Federal Reserve Chair Jerome Powell is returning to Congress for a two-day hearing as inflation pressures remain at the forefront of discussion. Powell has stated that the “disinflation” process has begun, though it will take longer than initially anticipated. With the economy still expanding, the risk of a recession is minimal, but inflation continues to rise, which may require even more work to combat. Powell will be tasked with convincing Democrats that the Fed’s aggressive hikes will not cause a recession while assuring Republicans that the Fed will send rates high enough to quash inflation.

Inflation remains at the forefront

When Federal Reserve Chair Jerome Powell last appeared before Congress, in June 2022, inflation had reached a four-decade high of nearly 9% and showed no sign of easing. This week, Powell returns to Capitol Hill for two days of hearings under far different circumstances.

“The disinflation momentum we need is far from certain,” Mary Daly, president of the Federal Reserve Bank of San Francisco, said in a speech Saturday. “It’s clear there is more work to do.”

Bringing inflation down to target level

Many economists say they think inflation will keep falling to roughly 3.5% or 4% but could plateau at that level. Getting it down to the Fed’s 2% target level could require more pain in the form of widespread job losses.

Powell’s challenge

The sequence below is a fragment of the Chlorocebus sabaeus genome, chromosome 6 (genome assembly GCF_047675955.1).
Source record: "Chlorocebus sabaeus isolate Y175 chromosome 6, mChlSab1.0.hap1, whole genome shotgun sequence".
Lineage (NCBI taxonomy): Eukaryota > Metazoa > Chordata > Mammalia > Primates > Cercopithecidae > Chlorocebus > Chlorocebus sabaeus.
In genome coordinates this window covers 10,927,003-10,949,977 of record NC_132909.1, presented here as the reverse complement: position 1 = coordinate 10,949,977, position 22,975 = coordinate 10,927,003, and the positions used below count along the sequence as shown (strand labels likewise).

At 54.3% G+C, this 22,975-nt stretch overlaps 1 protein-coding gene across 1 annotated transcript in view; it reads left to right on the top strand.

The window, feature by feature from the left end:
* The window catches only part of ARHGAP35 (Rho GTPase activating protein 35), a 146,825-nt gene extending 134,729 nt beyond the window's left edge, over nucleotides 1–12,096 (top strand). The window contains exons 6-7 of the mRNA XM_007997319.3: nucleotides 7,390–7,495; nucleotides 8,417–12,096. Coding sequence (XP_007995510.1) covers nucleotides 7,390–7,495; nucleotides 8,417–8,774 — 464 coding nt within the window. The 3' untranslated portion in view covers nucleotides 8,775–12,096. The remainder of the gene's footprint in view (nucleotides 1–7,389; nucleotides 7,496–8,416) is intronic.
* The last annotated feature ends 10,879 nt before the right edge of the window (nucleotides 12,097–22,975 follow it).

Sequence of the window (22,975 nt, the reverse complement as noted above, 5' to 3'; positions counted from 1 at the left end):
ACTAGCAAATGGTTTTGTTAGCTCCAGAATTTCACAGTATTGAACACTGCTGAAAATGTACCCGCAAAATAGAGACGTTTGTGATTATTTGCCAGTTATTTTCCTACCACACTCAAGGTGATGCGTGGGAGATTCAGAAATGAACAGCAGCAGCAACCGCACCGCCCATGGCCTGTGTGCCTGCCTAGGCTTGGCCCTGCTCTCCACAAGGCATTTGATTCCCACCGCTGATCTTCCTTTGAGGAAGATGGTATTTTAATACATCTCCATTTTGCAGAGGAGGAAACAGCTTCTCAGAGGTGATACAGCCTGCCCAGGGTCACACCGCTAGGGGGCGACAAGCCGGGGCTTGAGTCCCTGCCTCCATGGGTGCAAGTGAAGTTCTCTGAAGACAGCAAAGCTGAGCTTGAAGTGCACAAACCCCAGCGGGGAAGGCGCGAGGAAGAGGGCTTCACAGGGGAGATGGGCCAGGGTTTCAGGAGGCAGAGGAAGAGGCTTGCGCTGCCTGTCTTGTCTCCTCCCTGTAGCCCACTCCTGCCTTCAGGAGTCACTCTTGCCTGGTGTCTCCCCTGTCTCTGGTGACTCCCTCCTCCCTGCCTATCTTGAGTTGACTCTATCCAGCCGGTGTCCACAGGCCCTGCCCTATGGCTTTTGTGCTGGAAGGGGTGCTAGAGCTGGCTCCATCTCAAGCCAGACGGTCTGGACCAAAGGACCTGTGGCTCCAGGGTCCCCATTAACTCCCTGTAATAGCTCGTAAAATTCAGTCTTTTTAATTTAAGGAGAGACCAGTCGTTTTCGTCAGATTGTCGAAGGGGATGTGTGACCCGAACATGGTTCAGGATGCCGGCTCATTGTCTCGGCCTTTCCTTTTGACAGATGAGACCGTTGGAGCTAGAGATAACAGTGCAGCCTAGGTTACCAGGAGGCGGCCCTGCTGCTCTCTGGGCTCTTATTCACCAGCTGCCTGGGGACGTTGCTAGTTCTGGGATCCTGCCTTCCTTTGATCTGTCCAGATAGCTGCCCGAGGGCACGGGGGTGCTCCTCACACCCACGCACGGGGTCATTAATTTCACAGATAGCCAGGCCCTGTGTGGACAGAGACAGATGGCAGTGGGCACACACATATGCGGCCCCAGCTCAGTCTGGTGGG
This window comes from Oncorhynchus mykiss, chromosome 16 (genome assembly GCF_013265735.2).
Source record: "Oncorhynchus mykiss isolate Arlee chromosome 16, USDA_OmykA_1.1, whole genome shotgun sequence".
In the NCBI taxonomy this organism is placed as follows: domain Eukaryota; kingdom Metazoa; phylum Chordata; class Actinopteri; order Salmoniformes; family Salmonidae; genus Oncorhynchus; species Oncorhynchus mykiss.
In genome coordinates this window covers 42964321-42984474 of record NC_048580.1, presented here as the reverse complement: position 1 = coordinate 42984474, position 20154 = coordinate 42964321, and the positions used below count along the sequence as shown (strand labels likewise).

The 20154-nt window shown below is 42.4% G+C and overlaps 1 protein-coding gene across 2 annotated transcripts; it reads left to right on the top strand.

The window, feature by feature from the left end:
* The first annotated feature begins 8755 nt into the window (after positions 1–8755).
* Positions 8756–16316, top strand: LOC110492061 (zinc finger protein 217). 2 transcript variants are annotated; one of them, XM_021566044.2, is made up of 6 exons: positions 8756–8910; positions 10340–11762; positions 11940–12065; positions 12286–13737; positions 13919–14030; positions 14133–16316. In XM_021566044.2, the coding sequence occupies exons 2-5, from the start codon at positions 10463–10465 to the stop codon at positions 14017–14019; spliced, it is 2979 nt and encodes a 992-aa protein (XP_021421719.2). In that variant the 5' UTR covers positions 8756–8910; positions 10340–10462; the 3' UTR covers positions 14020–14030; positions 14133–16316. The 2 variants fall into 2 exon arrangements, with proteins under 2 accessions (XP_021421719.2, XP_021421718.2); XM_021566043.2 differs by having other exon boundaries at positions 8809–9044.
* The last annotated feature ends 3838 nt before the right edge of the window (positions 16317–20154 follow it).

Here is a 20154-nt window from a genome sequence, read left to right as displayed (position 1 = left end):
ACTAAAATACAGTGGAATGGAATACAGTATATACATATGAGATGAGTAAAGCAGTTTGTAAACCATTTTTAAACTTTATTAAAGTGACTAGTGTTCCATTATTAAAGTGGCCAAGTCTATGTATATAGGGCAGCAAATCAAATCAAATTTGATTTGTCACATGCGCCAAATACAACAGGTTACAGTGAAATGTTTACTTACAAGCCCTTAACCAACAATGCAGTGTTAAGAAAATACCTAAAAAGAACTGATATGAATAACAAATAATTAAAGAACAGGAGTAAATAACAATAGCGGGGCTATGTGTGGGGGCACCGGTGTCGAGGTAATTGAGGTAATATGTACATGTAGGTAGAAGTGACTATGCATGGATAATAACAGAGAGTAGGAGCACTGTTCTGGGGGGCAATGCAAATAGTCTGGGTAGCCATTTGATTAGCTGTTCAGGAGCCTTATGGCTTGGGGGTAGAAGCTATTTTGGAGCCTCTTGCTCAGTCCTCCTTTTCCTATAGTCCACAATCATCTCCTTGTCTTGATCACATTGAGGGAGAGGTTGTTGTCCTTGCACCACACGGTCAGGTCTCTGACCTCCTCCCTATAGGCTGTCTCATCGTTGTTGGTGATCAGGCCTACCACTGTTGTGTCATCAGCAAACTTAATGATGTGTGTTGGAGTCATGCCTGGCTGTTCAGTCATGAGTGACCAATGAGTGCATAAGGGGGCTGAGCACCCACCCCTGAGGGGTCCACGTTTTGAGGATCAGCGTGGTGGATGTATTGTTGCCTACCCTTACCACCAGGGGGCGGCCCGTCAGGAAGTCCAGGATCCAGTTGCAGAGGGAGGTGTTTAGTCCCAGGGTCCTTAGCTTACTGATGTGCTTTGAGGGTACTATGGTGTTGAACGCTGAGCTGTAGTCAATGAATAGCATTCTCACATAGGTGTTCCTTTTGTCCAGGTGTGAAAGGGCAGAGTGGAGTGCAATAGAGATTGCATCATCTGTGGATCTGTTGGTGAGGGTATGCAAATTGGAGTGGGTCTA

That high-risk quandary will put Powell in a delicate spot during the congressional hearings Tuesday and Wednesday. He will have to placate Democrats worried that the Fed’s aggressive hikes will cause a painful recession while reassuring Republicans that the Fed will send rates high enough to quash inflation.

More work to do

Fed officials warned last week that their benchmark rate might have to go higher this year than their previous forecast of roughly 5.1%. Christopher Waller, a member of the Fed’s seven-member Board of Governors, said he believed that if the economy remained as hot as it appeared in January — when a half-million jobs were added — the Fed’s key rate would have to top 5.4%.

Some Democrats urge raising inflation target

Some congressional Democrats may urge the Fed to raise its inflation target to 3% and argue that it isn’t worth risking a deep recession just to lower inflation by 1 more percentage point. Yet so far, Powell has made clear that he opposes any such change out of concern it would undermine the Fed’s inflation-fighting credibility. Other officials have echoed his views.